Renowned for her investigative reporting on science and social trends, Alanna Mitchell uses a combination of humour, facts and entertaining storytelling to highlight the crises facing our world’s oceans, discovering along the way that that we won’t find the solutions we need for the high-carbon world we’ve created until we rewrite the story about how it all ends. Ultimately the answer lies in culture – in emotion and psychology and all the other things that make us uniquely human. It is art that has the potential to take us on journeys we could never take any other way.

Friday 18 August. Event details

Saturday 19 August. Event details

In conversation with Robyn Williams from Radio National’s Science Show on the topic of science, journalism and telling the stories of climate change.

Sunday 20 August. Event details

Alanna Mitchell is available for interviews from 16 August.

Media enquiries: Matt Fraser, matt@cardinalspin.com.au, 02 8065 7363, 0401 326 007

Wildlife Workshops with Bush Tales—The Gardens, Nightcliff and Yarrawonga

Meet Fergus the tawny frogmouth, Sherbet the sugar glider, Mr Slithers the rough-scaled python, and Sodium the saltwater croc.

See the wildlife of the Top End at Bush Tales’ ‘Wildlife Workshops’ and learn about the science behind the survival of these creatures.

There will be opportunities to touch and have photos with some of the animals and Q&A time with the presenter at the end.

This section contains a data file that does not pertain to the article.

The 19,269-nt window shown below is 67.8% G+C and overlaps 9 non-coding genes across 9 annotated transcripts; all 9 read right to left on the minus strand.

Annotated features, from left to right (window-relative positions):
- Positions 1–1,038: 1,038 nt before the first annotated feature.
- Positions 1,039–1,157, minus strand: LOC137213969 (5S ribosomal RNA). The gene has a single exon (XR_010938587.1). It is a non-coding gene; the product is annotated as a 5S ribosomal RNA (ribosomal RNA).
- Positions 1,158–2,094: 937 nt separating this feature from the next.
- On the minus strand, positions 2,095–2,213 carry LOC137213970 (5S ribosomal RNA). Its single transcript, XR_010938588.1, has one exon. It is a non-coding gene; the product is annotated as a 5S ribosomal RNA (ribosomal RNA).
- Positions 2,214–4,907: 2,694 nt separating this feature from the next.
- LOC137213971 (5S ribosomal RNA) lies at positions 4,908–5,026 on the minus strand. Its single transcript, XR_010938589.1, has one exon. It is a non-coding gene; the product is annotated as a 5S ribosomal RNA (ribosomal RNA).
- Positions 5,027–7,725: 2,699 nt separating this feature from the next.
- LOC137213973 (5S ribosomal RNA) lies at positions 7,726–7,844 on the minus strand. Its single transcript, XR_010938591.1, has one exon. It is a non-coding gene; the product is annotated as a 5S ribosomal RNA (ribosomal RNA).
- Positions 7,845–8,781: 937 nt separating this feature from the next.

Multiple dates and locations

Media information: There will be opportunities for visually interesting photographs when the animals are out and interacting with the audience.

Event enquiries: Erin Costelloe, bushtales@outlook.com or 0421 669 058, 0421 425 267

Australia’s Biggest Smartphone Survey—national

Are you a slave to your smartphone? Or have you mastered your mobile? Researchers want your help to build a deeper understanding of our relationship with our smartphones.

Take part in Australia’s Biggest Smartphone Survey—the online project for National Science Week.

How has having a smartphone changed your life? Has it made your life easier? Or harder? How much time do you spend on it? Does it help you connect (or disconnect) with people? And could you live without it?

The survey will run on the ABC website for two weeks from Friday 11 August. Join in by heading to the Smartphone Survey website at www.smartphonesurvey.net.au.

Several researchers and science communicators are available for interviews.

Media enquiries: Suzannah Lyons suzannah@scienceinpublic.com.au, 03 9398 1416 or 0409 689 543